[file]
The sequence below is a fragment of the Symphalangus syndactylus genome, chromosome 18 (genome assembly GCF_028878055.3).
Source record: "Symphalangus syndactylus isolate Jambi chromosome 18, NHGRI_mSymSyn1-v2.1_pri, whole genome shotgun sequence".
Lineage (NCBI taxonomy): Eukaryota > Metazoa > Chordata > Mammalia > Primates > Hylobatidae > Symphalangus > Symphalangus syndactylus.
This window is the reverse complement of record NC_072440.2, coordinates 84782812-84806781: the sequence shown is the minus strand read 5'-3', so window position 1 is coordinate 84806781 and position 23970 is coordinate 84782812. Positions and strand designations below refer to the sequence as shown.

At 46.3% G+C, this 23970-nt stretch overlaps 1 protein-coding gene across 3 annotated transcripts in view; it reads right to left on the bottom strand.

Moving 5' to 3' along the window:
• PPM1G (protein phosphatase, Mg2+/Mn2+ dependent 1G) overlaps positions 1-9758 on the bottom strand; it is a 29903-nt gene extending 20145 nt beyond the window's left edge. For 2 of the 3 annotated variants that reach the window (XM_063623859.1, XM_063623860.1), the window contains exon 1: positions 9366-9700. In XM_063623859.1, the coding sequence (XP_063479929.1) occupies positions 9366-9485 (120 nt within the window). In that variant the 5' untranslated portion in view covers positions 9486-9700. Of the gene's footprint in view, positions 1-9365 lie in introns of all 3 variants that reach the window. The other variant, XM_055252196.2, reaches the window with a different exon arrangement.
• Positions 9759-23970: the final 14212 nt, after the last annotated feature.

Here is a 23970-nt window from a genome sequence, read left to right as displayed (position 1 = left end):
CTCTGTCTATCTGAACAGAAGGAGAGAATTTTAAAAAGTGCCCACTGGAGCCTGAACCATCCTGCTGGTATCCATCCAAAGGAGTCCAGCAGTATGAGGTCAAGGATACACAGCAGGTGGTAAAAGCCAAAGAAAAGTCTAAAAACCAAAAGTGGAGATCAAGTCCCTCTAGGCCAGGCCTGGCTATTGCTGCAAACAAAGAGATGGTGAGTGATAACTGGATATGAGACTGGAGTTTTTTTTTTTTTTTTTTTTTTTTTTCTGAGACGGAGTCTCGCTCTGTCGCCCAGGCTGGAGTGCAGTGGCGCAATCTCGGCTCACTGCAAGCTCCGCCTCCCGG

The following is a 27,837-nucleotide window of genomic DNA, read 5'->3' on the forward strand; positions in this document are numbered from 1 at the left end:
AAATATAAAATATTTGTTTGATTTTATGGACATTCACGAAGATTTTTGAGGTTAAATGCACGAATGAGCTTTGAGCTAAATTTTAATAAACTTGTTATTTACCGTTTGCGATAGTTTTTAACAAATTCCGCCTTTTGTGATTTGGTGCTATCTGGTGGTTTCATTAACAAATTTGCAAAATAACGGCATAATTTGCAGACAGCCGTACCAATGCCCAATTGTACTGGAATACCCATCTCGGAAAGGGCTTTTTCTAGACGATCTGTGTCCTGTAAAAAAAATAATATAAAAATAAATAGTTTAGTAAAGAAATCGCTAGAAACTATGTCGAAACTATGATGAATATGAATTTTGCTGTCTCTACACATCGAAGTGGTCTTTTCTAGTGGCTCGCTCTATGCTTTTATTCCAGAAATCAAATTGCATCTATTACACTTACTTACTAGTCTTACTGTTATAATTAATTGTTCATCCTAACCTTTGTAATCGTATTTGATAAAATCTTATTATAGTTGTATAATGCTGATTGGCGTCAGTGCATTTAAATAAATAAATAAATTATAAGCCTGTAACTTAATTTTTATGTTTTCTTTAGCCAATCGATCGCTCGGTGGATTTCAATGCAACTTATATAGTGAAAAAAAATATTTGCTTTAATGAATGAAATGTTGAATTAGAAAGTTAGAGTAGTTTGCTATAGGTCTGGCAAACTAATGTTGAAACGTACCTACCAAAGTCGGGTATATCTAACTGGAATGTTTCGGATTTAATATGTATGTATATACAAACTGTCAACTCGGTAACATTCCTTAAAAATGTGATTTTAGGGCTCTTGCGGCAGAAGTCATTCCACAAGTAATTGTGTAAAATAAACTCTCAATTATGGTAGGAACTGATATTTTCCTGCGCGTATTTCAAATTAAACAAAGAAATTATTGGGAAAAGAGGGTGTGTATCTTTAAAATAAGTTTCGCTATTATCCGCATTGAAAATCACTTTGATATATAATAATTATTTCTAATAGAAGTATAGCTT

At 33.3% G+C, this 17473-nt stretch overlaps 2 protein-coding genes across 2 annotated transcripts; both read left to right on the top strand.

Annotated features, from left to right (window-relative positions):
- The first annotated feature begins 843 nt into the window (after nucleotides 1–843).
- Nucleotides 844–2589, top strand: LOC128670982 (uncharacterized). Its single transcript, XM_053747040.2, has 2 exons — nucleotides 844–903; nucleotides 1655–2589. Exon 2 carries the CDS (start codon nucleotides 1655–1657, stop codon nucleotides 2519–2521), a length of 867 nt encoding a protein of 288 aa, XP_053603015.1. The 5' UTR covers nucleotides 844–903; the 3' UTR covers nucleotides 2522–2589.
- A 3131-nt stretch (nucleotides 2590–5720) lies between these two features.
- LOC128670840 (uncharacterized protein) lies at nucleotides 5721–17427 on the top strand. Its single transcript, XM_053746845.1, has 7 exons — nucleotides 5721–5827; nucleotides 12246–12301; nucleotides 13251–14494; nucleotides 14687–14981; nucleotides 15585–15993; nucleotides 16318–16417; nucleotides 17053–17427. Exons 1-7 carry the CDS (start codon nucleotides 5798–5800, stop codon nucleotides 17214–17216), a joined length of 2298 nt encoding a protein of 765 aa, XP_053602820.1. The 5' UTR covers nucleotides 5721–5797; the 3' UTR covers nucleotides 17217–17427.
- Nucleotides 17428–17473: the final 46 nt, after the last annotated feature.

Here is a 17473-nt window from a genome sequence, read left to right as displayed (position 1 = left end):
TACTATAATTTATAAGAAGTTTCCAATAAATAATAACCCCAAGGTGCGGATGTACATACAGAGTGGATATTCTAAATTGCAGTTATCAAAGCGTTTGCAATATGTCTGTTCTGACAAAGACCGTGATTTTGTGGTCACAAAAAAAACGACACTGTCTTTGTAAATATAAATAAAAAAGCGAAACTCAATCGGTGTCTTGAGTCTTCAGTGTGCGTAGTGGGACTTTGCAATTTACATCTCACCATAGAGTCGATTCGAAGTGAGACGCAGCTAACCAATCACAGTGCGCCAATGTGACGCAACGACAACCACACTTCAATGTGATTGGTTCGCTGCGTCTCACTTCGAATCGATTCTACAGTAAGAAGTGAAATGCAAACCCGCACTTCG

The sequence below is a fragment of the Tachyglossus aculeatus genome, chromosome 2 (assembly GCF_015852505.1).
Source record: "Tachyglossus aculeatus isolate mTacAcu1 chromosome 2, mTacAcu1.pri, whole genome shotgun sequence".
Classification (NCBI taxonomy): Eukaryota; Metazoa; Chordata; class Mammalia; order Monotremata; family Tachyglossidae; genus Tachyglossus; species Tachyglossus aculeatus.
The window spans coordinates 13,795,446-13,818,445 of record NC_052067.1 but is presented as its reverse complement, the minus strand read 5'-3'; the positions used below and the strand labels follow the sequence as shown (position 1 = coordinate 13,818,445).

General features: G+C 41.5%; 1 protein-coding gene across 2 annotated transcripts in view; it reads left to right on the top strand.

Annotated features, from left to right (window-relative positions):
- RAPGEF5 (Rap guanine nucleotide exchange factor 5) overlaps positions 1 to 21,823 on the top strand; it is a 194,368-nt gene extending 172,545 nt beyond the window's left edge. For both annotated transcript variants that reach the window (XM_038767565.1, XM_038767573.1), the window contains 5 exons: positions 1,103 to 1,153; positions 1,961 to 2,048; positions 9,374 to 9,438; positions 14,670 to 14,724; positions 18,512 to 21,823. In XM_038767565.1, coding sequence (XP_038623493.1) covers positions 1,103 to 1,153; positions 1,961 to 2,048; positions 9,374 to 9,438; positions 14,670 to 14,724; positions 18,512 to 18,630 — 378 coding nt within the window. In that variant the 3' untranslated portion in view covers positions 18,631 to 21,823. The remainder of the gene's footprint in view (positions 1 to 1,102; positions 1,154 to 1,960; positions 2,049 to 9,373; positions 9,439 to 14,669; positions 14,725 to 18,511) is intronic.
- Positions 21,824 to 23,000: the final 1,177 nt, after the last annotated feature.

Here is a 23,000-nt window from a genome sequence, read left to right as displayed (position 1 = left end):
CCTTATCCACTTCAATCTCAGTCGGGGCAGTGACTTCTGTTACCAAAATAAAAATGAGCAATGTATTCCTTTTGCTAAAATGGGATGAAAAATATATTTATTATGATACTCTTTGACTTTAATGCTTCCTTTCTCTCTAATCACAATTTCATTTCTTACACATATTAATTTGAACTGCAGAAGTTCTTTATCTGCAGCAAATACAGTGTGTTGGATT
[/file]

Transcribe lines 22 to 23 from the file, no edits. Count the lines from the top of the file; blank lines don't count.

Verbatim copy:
The sequence below is a fragment of the Tachyglossus aculeatus genome, chromosome 2 (assembly GCF_015852505.1).
Source record: "Tachyglossus aculeatus isolate mTacAcu1 chromosome 2, mTacAcu1.pri, whole genome shotgun sequence".